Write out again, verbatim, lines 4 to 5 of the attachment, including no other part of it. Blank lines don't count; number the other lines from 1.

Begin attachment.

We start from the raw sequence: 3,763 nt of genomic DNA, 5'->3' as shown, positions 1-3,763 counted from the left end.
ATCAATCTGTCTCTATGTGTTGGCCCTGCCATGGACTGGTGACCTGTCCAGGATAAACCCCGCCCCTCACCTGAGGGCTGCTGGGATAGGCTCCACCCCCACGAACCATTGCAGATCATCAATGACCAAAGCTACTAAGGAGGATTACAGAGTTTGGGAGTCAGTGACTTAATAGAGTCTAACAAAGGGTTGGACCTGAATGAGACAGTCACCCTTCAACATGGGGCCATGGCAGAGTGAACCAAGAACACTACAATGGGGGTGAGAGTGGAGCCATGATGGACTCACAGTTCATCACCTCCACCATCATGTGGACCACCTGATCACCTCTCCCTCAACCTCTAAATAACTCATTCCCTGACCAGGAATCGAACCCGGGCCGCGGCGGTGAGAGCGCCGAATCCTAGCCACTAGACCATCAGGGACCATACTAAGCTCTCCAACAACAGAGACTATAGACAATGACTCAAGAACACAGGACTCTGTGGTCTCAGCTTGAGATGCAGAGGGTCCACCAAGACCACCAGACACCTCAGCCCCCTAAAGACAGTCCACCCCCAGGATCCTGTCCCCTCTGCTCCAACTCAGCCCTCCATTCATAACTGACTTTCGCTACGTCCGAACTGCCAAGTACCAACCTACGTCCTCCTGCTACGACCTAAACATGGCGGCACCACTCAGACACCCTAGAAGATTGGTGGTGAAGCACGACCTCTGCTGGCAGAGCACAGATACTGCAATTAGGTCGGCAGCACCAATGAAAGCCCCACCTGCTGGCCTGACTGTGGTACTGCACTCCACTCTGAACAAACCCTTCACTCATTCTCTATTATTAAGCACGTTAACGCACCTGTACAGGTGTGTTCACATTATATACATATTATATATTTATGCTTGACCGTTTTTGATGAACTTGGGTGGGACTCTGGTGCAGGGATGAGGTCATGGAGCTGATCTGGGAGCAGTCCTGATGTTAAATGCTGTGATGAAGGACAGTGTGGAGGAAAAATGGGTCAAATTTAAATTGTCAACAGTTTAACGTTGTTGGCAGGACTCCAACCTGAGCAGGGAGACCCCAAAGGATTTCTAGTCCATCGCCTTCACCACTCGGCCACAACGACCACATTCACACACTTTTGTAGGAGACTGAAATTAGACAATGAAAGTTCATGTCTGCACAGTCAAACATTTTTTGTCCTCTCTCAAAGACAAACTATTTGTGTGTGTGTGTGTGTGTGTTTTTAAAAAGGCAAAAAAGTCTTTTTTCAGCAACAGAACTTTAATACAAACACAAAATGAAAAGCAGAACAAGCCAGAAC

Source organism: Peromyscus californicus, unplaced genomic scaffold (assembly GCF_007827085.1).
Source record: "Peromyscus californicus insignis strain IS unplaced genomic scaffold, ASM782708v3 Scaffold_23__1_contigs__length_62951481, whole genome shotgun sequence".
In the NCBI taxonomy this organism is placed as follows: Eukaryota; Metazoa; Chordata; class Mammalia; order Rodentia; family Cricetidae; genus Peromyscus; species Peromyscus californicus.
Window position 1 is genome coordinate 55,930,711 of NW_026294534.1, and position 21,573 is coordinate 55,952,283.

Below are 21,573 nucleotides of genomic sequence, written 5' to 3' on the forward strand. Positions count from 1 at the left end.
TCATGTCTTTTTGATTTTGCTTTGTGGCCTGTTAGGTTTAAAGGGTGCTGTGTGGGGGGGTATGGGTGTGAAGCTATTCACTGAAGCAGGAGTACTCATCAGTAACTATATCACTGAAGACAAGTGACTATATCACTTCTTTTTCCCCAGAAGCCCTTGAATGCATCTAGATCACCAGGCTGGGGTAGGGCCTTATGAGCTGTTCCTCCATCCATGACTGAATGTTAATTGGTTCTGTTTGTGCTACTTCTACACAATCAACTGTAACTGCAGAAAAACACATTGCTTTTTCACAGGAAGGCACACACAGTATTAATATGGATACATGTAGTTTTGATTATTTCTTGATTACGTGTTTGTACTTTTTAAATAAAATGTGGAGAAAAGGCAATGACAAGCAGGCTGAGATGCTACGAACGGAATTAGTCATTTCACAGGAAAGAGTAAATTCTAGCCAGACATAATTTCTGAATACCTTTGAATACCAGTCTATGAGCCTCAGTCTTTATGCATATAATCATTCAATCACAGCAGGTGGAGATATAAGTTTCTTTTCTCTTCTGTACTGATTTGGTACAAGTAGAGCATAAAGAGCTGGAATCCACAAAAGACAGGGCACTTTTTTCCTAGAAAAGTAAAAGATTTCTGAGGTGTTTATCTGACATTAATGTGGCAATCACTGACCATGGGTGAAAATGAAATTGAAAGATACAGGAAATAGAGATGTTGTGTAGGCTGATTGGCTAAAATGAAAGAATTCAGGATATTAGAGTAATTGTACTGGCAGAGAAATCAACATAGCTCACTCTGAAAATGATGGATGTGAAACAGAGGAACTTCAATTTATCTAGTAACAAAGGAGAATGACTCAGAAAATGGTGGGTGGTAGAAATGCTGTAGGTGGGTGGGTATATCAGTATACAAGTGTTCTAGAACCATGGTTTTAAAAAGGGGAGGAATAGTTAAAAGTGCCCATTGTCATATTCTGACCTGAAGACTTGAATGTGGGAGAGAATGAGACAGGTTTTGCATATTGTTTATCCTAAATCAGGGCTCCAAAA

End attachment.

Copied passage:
Source record: "Peromyscus californicus insignis strain IS unplaced genomic scaffold, ASM782708v3 Scaffold_23__1_contigs__length_62951481, whole genome shotgun sequence".
In the NCBI taxonomy this organism is placed as follows: Eukaryota; Metazoa; Chordata; class Mammalia; order Rodentia; family Cricetidae; genus Peromyscus; species Peromyscus californicus.